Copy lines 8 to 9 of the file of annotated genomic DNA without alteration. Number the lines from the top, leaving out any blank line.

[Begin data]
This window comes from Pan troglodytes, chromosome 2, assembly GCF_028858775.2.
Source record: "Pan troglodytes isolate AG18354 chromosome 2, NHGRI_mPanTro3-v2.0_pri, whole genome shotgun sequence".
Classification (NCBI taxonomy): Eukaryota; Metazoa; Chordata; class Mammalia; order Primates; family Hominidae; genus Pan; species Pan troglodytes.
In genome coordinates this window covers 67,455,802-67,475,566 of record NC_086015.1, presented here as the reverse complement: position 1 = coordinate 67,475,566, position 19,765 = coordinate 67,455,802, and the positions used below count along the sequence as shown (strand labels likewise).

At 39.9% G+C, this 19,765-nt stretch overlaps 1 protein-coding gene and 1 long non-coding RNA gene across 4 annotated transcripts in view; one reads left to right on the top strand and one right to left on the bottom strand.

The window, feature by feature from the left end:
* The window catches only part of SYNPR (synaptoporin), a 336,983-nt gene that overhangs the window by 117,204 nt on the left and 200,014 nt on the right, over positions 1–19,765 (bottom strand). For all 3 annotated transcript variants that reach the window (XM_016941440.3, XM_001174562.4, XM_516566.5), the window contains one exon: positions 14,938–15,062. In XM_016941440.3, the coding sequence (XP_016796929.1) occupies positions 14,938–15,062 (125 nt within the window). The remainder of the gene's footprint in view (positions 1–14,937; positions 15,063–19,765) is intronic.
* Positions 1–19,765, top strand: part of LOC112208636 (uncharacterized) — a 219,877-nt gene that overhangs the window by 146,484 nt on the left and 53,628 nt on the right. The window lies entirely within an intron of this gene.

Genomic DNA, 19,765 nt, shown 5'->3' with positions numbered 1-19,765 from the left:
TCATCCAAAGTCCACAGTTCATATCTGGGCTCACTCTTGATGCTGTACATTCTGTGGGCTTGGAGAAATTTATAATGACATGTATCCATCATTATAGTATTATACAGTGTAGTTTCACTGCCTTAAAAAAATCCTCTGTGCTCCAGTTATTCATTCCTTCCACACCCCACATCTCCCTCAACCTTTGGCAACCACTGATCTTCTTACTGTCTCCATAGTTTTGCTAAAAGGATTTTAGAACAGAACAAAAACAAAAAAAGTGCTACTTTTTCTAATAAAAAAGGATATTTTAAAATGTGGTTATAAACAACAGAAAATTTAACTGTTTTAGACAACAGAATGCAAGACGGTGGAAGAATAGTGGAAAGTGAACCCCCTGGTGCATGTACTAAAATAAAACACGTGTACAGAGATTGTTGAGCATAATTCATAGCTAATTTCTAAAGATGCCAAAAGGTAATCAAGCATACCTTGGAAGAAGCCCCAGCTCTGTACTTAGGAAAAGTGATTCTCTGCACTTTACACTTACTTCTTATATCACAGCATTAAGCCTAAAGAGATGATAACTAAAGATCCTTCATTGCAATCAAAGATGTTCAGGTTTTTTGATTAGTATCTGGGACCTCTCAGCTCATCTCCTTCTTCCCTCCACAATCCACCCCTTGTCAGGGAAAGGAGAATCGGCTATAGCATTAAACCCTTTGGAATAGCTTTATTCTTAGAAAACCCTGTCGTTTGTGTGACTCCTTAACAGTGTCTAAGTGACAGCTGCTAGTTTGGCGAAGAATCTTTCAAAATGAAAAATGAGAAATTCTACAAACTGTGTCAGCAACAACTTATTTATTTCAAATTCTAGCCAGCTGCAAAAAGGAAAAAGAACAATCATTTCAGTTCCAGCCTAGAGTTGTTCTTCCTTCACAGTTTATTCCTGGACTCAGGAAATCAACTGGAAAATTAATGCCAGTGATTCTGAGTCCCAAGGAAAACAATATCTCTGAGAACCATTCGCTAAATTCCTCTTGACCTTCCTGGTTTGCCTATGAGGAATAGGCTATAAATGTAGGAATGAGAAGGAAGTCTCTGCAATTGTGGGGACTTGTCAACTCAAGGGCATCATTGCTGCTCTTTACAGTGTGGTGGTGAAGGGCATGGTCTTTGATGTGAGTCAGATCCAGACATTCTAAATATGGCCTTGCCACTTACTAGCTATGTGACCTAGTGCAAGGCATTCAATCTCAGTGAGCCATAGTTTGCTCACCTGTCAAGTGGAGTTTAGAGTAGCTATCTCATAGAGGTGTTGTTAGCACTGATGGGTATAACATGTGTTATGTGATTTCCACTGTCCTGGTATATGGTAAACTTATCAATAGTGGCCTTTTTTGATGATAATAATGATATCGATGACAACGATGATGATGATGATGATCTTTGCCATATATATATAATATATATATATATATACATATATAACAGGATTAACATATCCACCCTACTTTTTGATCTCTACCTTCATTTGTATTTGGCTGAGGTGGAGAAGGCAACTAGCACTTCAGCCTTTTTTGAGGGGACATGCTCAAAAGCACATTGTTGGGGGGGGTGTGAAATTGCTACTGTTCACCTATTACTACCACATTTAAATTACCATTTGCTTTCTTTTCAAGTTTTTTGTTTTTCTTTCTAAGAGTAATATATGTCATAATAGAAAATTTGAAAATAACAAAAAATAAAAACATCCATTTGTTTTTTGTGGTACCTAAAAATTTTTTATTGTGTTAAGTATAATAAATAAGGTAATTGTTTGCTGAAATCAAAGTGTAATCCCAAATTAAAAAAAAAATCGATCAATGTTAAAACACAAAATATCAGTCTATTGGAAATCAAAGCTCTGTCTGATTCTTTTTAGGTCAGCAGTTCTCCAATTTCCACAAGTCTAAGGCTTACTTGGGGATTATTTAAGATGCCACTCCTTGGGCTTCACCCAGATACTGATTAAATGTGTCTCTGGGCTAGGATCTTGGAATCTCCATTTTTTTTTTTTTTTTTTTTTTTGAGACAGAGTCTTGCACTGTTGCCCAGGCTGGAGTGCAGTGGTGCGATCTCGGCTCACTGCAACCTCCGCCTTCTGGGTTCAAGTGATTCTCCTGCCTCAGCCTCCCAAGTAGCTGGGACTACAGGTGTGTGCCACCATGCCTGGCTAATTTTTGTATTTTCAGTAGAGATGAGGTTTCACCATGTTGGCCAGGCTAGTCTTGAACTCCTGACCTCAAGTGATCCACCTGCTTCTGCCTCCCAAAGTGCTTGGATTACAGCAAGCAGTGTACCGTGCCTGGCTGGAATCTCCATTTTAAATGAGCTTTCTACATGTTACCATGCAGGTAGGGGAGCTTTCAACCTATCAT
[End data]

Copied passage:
* Positions 1–19,765, top strand: part of LOC112208636 (uncharacterized) — a 219,877-nt gene that overhangs the window by 146,484 nt on the left and 53,628 nt on the right. The window lies entirely within an intron of this gene.

Genomic DNA, 19,765 nt, shown 5'->3' with positions numbered 1-19,765 from the left: